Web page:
I think everyone starts out super gung ho, and then the motivation wanes. There are so many options out of IB. Companies and hiring managers are very impressed with the credential. Lots of women start their own businesses - all kinds.
Good luck - it all works itself out.

  • Intern in IB - Ind
May 1, 2020

What is the difference in lifestyle/work-life balance between women in banking vs women in PE? PE still seems like a pretty grueling career path without a ton of flexibility

May 1, 2020

I wish I had the stats for everyone.
I am responding more from my gut, based on my women M&A dealmakers networking group, which seems to be far outweighed (like 90/10) PE to IB. I'm wondering if there are actually fewer IB women, or if they're just too busy to participate in our events. But I'm not seeing many VP - MD women in IB.
My sense is that many started in IB and shifted to PE. Again, not sure if it's $, flexibility, or some combination, but I want to say my sense is that yes, lots of hard work, but more flexibility and general support and understanding in PE.
Moral support, acceptance and understanding goes a very long way towards motivating a woman. Just knowing there is acknowledgement of their reality (career plus family), even at an earlier stage (younger women who are not yet married even often worry "how will I do this?" and map our their career path long before they're in that boat...because unlike men, they do have to consider it), is very encouraging and motivating. If you know you have people (eg. a partner at a PE fund) who's behind you, you are much more able to psychologically and emotionally handle this huge dual commitment. Even something like not giving a woman guilt for wanting to take her baby to the pediatrician (yeah, maybe a grandparent, father or nanny could, but sometime Mom wants to be the one to be on site, speak to the Dr, comfort their child), not forcing her to pretend she has zero needs as a mother, is huge. Moral support costs ZERO, and long term generates $.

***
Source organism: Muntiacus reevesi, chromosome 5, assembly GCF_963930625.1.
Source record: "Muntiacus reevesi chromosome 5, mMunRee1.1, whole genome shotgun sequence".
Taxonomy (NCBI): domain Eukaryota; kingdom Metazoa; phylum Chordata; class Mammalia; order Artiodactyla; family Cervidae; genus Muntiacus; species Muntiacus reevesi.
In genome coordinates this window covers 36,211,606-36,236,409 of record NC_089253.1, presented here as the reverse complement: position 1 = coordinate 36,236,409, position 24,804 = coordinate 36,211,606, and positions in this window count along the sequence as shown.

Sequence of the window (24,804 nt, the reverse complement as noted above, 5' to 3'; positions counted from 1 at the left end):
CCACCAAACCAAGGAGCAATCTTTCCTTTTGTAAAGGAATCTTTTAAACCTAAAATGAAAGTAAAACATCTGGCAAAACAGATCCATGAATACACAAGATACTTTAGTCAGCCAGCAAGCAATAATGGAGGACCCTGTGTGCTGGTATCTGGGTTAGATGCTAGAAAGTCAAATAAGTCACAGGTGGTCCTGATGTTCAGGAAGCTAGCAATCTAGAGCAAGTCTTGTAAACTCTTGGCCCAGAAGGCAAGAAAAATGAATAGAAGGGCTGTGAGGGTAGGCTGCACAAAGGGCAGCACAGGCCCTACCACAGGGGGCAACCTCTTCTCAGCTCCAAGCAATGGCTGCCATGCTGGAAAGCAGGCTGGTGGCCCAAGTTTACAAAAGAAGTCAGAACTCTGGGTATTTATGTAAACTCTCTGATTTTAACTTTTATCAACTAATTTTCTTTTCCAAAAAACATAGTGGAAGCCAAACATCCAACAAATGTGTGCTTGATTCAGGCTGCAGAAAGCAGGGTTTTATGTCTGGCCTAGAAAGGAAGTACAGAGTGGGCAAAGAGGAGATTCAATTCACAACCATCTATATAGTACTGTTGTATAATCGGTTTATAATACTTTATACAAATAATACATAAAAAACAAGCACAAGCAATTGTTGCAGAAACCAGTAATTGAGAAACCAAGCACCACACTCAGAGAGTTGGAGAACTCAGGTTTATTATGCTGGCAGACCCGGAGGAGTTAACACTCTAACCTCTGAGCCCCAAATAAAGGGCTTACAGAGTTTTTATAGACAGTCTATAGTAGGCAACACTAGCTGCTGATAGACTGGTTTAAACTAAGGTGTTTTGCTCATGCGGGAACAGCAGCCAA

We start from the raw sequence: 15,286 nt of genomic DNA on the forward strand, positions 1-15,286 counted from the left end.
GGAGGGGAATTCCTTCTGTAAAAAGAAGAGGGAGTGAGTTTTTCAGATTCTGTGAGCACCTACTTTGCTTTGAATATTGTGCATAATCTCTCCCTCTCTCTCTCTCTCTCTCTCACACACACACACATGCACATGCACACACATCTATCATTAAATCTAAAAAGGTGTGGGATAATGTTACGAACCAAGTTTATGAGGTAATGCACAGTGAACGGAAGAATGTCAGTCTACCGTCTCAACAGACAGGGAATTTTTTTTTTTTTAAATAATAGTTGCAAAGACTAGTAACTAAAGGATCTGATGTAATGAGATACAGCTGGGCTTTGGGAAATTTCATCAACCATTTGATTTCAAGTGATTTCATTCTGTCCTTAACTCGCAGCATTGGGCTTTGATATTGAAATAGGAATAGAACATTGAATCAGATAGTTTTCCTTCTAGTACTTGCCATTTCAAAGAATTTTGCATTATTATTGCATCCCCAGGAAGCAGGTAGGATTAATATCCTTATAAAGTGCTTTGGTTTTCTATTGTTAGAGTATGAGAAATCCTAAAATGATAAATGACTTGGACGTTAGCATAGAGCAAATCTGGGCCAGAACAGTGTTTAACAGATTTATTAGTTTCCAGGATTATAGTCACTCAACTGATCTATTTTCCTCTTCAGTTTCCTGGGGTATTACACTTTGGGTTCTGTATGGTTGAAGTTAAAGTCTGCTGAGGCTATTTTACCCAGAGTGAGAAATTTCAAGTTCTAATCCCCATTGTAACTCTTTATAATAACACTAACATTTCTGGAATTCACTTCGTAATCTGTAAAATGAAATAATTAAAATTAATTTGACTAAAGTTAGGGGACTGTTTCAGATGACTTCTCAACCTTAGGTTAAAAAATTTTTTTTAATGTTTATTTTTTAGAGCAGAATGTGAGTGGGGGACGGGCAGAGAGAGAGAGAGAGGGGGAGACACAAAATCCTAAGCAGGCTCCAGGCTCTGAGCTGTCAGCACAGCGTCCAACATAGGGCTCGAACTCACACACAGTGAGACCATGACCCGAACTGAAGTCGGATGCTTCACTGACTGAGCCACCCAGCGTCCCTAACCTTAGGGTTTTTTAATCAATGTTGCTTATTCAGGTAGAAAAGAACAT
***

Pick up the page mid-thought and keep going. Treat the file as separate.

Long answer, but I do sense that the women in PE are given enough moral support and flexibility to handle the intensive work they do.
It's funny - this networking group of "power women" in M&A - they don't discuss work-family challenges. It's kind of an unspoken "we are not here to discuss that." So I can only speak from personal experience, that IB expectations of "all work, all the time, I have zero other commitments" is more common.
Meanwhile, I honestly think there's no reason why there cannot be more flexibility in IB. With laptops, VPN, multiple screens and a phone, I really don't understand why one needs to be in the same room or office to get work done. Who cares about face time if the work is getting done? Here's my answer to "it's perception": if quality work is being done in a timely manner, there's your perception. When you work remotely - with a client, with attorneys, it was always solely conference calls. Did the work get done? Of course it did! I don't have to be in the room with the client or attorney to get quality timely work completed. So I think IB can do a much better job of being flexible. It's 100% purely a mindset. When I work from home, I put in longer hours. I might be at my laptop at 6:30 am, closing down at after 11 pm. I can take a quick break to make a meal or whatever minor item needs to be done, while the family buzzes around you. It doesn't take away from effectiveness or efficiency. The opposite.